Using the Five-Paragraph Rule For Writing a Research Brief


When presenting a research, whether as a thick, detailed report or on a live conference, the research brief is a necessary document to give the audience a taste of what they can expect. And the classic five-paragraph format is an excellent way to present it.

Paragraph 1: Introduction. In the first paragraph, your goal should be to list down the problem, explain why it is a challenge and provide the solution. Additionally, you will need to tell the reader why it should be relevant to them, boiling down your contributions to its bare essential

Paragraph 2: Background. Here, you elaborate on the challenges of the subject, briefly examining prior work and hinting at a couple of issues in them that you work is able to address.

Paragraph 3: Transition. In the transition to your actual research, you can give the reader what special insight or process you applied in overcoming the limitations of previous work.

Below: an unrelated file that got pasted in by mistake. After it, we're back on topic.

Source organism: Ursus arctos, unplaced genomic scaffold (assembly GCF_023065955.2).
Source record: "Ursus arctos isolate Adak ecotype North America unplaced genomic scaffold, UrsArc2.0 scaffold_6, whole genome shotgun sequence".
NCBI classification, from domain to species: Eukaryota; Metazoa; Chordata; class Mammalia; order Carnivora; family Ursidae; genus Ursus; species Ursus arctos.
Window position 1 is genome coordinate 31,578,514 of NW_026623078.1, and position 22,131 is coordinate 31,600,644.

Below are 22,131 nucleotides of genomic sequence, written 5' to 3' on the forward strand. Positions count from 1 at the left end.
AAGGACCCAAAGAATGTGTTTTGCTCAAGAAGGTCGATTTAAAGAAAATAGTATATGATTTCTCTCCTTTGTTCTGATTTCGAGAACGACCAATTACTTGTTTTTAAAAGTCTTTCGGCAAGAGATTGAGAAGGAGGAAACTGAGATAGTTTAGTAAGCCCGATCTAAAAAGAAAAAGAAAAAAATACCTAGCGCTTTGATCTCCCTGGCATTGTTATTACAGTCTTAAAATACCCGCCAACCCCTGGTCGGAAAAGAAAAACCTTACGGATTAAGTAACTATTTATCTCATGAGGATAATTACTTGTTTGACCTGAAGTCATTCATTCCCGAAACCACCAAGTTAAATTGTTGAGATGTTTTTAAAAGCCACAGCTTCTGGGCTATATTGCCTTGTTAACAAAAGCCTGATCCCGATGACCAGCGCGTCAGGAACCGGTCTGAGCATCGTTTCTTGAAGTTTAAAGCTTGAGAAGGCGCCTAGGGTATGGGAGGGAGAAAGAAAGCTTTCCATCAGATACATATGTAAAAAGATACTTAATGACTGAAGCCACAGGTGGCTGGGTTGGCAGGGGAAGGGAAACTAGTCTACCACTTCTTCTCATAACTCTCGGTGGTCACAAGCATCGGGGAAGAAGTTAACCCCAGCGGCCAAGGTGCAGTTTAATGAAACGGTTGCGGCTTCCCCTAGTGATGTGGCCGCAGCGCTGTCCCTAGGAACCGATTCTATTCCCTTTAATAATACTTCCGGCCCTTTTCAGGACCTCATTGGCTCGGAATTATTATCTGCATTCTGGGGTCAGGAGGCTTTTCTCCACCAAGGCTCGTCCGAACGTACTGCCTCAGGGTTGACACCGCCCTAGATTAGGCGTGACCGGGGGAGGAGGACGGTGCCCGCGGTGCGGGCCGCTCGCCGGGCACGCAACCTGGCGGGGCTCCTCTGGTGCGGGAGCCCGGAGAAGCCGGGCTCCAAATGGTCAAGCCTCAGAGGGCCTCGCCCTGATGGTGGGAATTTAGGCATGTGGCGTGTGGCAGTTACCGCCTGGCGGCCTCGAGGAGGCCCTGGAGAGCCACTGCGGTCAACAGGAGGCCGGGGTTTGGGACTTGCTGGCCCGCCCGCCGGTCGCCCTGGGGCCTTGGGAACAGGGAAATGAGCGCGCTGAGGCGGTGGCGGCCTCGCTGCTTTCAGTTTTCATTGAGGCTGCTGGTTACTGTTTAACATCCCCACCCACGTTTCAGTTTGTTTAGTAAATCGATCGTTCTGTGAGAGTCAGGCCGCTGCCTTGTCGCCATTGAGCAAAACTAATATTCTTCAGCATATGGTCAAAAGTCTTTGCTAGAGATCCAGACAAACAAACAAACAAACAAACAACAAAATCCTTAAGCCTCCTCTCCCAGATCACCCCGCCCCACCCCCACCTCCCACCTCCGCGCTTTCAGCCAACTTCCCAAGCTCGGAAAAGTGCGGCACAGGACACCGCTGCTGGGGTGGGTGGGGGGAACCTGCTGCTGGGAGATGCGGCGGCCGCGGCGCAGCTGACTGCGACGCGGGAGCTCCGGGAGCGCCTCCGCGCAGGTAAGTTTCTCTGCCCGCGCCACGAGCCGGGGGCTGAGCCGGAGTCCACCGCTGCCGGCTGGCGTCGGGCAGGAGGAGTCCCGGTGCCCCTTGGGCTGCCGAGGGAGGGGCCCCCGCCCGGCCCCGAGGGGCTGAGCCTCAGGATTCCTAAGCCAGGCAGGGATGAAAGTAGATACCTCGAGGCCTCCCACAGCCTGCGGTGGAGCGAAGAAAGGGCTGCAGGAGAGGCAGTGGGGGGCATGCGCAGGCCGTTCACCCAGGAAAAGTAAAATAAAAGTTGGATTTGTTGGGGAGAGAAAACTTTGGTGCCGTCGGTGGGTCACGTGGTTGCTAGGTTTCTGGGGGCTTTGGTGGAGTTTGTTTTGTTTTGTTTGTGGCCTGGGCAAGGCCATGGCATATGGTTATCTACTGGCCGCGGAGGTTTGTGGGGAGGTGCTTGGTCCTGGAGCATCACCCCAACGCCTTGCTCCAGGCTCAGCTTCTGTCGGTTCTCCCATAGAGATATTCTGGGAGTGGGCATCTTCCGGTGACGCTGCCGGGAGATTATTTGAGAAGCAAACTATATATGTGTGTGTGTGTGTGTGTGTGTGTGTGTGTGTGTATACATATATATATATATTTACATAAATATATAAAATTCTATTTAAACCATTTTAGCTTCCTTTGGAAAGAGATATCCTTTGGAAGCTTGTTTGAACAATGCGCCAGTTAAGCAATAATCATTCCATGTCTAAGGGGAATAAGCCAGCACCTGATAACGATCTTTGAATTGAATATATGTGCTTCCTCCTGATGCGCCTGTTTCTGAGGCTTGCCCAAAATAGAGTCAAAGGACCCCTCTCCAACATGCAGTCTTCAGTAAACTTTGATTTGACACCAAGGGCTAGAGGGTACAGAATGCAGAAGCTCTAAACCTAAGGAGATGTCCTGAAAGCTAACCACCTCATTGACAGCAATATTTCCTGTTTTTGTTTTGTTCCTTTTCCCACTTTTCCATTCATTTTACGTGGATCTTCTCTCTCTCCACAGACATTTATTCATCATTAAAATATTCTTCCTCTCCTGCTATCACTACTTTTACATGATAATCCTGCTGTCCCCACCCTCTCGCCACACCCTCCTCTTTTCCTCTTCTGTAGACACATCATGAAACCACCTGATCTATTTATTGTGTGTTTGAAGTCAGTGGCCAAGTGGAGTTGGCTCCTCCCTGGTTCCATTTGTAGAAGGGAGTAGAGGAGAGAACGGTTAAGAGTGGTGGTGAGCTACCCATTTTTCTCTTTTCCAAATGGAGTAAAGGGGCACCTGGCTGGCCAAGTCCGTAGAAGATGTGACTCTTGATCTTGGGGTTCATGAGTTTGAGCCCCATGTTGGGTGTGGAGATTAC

Paragraph 4: Details. Here, you give a brief explanation of the actual research, stating the technical challenges you encountered, along with the different things you did to validate your output.

Paragraph 5: Assessment. To close the brief, assess your results and share the conclusions that your results manage to support. Keep it succinct, touching on the more interesting ones and leaving the rest for later.

As always, you want to print a final version of the research brief with as much polish and clarity as can be provided by a formal writing software. So make sure you give it a pass.


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Source by Jane Sumerset